‘Have you ever been to Woofstock?’ I was asked. The event, full of vendors sharing information and products for dogs and their people is described as ‘a large outdoor festival designed for dogs and the people who love them. The event has entertainment, contests and a consumer showcase. Vendors offer up the latest in canine fashions, furnishings, products and food, and contests unleash the best mutts in every size, breed and pedigree. Sadly, for me, the event conjures up the memory of a tragedy which followed the event in 2012. On the way home from Woofstock, a young woman stopped at Vaughan Mills shopping centre and left her dog in the hot car. Her dog died.
“A couple leaving their dog in the car on a day that hot is inconceivable and extremely irresponsible,” founder (of Woofstock) Marlene Cook said in a statement emailed to media following the tragedy.
Another reason I have never attended the event; in addition, to being held in mid-June, Woofstock had also taken place in Toronto’s downtown area. This may be fine for humans with soles to their shoes, however not pleasant for dogs walking in the summer heat, along the scorching hot pavement. One way dogs attempt to cool down is through the pads of their feet.
This year however, I am very pleased to learn the event has moved and occurred at the end of May in Woodbine Park, near the beach.” Now it will be as much fun for the dogs as it is their people.
Sadly, some dog owners are still unaware, or choose to ignore the effects of heat on their companions. Too many dogs succumb to heat stroke when it could have been avoided. Dogs pant to exchange warm air for cool air. When air temperature is close to body temperature, cooling by panting is not an efficient process. The inside of a car on a hot day far surpasses the body temperature.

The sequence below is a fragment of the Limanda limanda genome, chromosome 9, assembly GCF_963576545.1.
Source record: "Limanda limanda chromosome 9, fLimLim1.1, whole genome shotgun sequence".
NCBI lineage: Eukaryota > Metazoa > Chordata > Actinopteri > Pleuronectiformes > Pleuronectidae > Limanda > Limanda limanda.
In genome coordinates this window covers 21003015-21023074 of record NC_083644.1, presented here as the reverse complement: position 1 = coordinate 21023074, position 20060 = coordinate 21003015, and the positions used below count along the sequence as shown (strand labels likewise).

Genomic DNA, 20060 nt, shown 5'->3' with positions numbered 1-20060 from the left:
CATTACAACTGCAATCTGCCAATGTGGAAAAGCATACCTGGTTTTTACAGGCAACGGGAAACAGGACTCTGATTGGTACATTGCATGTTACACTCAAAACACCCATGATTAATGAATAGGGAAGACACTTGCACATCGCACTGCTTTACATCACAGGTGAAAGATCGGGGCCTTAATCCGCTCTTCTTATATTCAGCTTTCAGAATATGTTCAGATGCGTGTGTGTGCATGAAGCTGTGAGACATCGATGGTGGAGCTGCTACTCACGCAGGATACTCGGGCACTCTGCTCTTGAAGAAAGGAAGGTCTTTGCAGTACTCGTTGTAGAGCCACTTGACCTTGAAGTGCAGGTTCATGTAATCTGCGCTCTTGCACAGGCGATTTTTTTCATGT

Heat stroke is a very serious condition that requires immediate medical attention. Once the signs of heat stroke are detected, there is precious little time before serious damage – or even death – can occur. If a dog cannot effectively expel heat, the internal body temperature begins to rise. Once the dog’s temperature reaches 106°, damage to the body’s cellular system and organs may become irreversible.
I do not understand why people are willing to the chance and put their companions at risk. Nothing can be worth causing such discomfort or torture, and the possibility of death. It is up to us to keep them safe.
Hot dogs are for BBQ’s. Please leave your dogs at home or stay in the air conditioned car with them – someone can run into the store for you. If you’re on your own, don’t stop!
Be vigilant – look for the following signs of distress and act quickly to prevent heatstroke:
•Unusual breathing – rapid and loud
•High rectal temperature (see how to take this below)
•Weakness and/or fatigue
•A bright red tongue and pale gums
•Skin around muzzle or neck doesn’t snap back when pinched
•Collapse or coma
•Increased heart rate
Signs of burned pads:
•limping or refusing to walk
•licking or chewing at the feet
•pads darker in color
•missing part of pad
•blisters or redness